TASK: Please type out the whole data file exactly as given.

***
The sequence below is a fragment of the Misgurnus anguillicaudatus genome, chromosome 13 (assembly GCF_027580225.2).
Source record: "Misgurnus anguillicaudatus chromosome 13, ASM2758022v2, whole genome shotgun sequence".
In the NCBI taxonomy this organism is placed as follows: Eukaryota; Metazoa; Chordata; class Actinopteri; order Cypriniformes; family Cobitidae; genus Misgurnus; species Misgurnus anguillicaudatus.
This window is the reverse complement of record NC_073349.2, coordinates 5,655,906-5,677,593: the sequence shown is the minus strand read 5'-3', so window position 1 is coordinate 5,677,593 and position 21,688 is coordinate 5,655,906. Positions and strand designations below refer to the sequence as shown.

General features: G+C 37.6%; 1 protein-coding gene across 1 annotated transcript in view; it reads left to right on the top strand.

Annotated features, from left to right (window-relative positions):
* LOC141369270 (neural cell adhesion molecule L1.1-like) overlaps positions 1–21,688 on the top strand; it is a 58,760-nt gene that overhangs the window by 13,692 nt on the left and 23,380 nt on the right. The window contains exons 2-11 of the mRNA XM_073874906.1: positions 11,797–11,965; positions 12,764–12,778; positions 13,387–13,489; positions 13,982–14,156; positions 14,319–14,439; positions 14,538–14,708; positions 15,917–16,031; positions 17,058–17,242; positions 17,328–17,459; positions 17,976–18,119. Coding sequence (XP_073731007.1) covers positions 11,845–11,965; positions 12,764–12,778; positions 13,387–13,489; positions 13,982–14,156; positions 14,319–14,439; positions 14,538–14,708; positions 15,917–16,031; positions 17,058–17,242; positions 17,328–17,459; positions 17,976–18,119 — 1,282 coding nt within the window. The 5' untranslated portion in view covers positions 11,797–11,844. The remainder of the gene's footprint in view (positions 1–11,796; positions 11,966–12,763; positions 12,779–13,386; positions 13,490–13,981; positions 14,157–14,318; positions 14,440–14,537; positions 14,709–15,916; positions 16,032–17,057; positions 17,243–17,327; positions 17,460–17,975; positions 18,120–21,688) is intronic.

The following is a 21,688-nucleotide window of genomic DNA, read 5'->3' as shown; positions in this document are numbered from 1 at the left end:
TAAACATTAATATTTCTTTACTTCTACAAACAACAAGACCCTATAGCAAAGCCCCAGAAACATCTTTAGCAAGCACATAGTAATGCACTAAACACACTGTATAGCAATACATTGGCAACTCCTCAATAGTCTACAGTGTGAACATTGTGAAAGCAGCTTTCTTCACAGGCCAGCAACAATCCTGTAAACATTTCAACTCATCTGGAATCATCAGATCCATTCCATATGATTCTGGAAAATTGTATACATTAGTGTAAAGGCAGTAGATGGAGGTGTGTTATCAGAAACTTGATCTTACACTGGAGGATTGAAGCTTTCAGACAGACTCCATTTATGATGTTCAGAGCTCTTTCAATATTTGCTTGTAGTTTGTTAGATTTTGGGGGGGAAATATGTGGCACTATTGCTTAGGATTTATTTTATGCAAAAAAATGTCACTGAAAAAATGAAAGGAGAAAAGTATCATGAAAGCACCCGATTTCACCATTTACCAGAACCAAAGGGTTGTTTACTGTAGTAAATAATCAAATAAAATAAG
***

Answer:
The sequence below is a fragment of the Misgurnus anguillicaudatus genome, chromosome 13 (assembly GCF_027580225.2).
Source record: "Misgurnus anguillicaudatus chromosome 13, ASM2758022v2, whole genome shotgun sequence".
In the NCBI taxonomy this organism is placed as follows: Eukaryota; Metazoa; Chordata; class Actinopteri; order Cypriniformes; family Cobitidae; genus Misgurnus; species Misgurnus anguillicaudatus.
This window is the reverse complement of record NC_073349.2, coordinates 5,655,906-5,677,593: the sequence shown is the minus strand read 5'-3', so window position 1 is coordinate 5,677,593 and position 21,688 is coordinate 5,655,906. Positions and strand designations below refer to the sequence as shown.

General features: G+C 37.6%; 1 protein-coding gene across 1 annotated transcript in view; it reads left to right on the top strand.

Annotated features, from left to right (window-relative positions):
* LOC141369270 (neural cell adhesion molecule L1.1-like) overlaps positions 1–21,688 on the top strand; it is a 58,760-nt gene that overhangs the window by 13,692 nt on the left and 23,380 nt on the right. The window contains exons 2-11 of the mRNA XM_073874906.1: positions 11,797–11,965; positions 12,764–12,778; positions 13,387–13,489; positions 13,982–14,156; positions 14,319–14,439; positions 14,538–14,708; positions 15,917–16,031; positions 17,058–17,242; positions 17,328–17,459; positions 17,976–18,119. Coding sequence (XP_073731007.1) covers positions 11,845–11,965; positions 12,764–12,778; positions 13,387–13,489; positions 13,982–14,156; positions 14,319–14,439; positions 14,538–14,708; positions 15,917–16,031; positions 17,058–17,242; positions 17,328–17,459; positions 17,976–18,119 — 1,282 coding nt within the window. The 5' untranslated portion in view covers positions 11,797–11,844. The remainder of the gene's footprint in view (positions 1–11,796; positions 11,966–12,763; positions 12,779–13,386; positions 13,490–13,981; positions 14,157–14,318; positions 14,440–14,537; positions 14,709–15,916; positions 16,032–17,057; positions 17,243–17,327; positions 17,460–17,975; positions 18,120–21,688) is intronic.

The following is a 21,688-nucleotide window of genomic DNA, read 5'->3' as shown; positions in this document are numbered from 1 at the left end:
TAAACATTAATATTTCTTTACTTCTACAAACAACAAGACCCTATAGCAAAGCCCCAGAAACATCTTTAGCAAGCACATAGTAATGCACTAAACACACTGTATAGCAATACATTGGCAACTCCTCAATAGTCTACAGTGTGAACATTGTGAAAGCAGCTTTCTTCACAGGCCAGCAACAATCCTGTAAACATTTCAACTCATCTGGAATCATCAGATCCATTCCATATGATTCTGGAAAATTGTATACATTAGTGTAAAGGCAGTAGATGGAGGTGTGTTATCAGAAACTTGATCTTACACTGGAGGATTGAAGCTTTCAGACAGACTCCATTTATGATGTTCAGAGCTCTTTCAATATTTGCTTGTAGTTTGTTAGATTTTGGGGGGGAAATATGTGGCACTATTGCTTAGGATTTATTTTATGCAAAAAAATGTCACTGAAAAAATGAAAGGAGAAAAGTATCATGAAAGCACCCGATTTCACCATTTACCAGAACCAAAGGGTTGTTTACTGTAGTAAATAATCAAATAAAATAAG